© 2014 Shmoop University, Inc. All rights reserved.
Sonnet 29

Sonnet 29

Sonnet 29 Summary

The speaker of this sonnet says he's completely bummed and that he's been bawling his eyes out over his pathetic life and all of his misfortune. He says he's all alone and feels alienated and unsuccessful. Heck. Even God is ignoring him and won't return his phone calls.

He says he wishes he was rich and had something to hope for. Also, he totally wishes he was good looking, popular with friends, and talented like some other dudes he knows. But he's not, which is why nothing seems fun anymore—not even the stuff he used to enjoy doing.

Just as our bummed out speaker is thinking about all the stuff he used to really dig, he suddenly remembers a special person in his life and his mood begins to shift in a big, dramatic way. The mere thought of this unnamed mystery person makes our speaker so unbelievably happy and hopeful that he feels like a bird (a "lark," to be exact) that rises up and sings to the heavens.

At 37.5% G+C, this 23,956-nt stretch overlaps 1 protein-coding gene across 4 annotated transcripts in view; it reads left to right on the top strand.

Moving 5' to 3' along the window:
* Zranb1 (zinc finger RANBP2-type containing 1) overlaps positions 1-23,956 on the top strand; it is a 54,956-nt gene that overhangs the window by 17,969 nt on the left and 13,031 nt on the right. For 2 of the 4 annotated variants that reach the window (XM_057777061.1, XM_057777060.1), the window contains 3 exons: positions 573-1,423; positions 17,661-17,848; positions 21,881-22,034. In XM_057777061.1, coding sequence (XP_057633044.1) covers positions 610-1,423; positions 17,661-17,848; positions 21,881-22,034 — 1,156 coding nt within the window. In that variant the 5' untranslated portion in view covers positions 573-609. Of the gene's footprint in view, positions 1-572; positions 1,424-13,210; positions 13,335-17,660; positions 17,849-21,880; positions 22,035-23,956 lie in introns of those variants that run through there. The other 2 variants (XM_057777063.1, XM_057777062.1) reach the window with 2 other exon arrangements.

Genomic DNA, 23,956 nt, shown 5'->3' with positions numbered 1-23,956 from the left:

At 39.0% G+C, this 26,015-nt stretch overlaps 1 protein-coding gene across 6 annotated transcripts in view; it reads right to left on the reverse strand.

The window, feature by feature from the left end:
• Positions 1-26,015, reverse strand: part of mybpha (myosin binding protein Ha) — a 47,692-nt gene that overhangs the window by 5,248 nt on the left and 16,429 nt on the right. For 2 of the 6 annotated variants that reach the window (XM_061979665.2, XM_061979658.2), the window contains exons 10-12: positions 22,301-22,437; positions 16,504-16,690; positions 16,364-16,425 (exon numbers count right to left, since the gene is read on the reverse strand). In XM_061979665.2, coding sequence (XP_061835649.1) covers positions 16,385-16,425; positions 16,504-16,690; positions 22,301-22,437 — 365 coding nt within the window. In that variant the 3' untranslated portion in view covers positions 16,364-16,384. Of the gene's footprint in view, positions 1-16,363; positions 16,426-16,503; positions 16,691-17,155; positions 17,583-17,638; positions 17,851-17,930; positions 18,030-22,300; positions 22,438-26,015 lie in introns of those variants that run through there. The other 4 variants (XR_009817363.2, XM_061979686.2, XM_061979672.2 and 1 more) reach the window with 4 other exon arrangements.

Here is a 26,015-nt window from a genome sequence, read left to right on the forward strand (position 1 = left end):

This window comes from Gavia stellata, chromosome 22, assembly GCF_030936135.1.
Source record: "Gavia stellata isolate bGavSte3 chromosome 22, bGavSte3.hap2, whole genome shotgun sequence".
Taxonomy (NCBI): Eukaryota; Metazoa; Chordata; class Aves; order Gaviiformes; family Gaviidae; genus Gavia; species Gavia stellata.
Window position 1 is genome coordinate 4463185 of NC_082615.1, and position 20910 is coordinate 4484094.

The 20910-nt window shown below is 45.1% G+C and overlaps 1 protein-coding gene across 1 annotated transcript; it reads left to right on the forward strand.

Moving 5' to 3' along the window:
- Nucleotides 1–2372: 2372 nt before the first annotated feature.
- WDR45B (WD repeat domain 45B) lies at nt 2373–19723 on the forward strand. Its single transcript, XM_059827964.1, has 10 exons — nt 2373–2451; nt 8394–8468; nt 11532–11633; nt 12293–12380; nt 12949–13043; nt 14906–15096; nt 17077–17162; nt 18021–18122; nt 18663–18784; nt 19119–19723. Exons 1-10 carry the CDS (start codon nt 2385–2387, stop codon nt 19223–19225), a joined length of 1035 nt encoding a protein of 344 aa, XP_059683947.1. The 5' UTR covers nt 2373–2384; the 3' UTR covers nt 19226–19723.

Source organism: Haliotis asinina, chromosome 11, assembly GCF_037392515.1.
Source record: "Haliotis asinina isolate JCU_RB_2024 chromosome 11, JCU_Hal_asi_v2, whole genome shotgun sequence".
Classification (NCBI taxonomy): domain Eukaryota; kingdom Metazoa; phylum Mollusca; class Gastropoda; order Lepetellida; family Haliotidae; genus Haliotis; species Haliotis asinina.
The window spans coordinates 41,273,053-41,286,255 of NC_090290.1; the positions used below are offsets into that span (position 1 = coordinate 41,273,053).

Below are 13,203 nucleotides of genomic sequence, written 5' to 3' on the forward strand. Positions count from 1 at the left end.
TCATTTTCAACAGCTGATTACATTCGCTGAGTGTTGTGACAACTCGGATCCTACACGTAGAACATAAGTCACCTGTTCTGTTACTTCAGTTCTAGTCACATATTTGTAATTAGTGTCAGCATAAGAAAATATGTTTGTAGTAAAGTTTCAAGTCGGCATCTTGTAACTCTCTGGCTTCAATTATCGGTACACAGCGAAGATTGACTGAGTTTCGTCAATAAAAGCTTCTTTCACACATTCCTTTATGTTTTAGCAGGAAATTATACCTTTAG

Finally, our speaker concludes that, hey, life is pretty great after all. Even though this unnamed person isn't exactly around right now, just thinking about his or her "sweet love" makes our speaker feel like the luckiest guy ever—so lucky that he wouldn't trade places with anyone else for all the money and power in the world.

Advertisement
Advertisement
Advertisement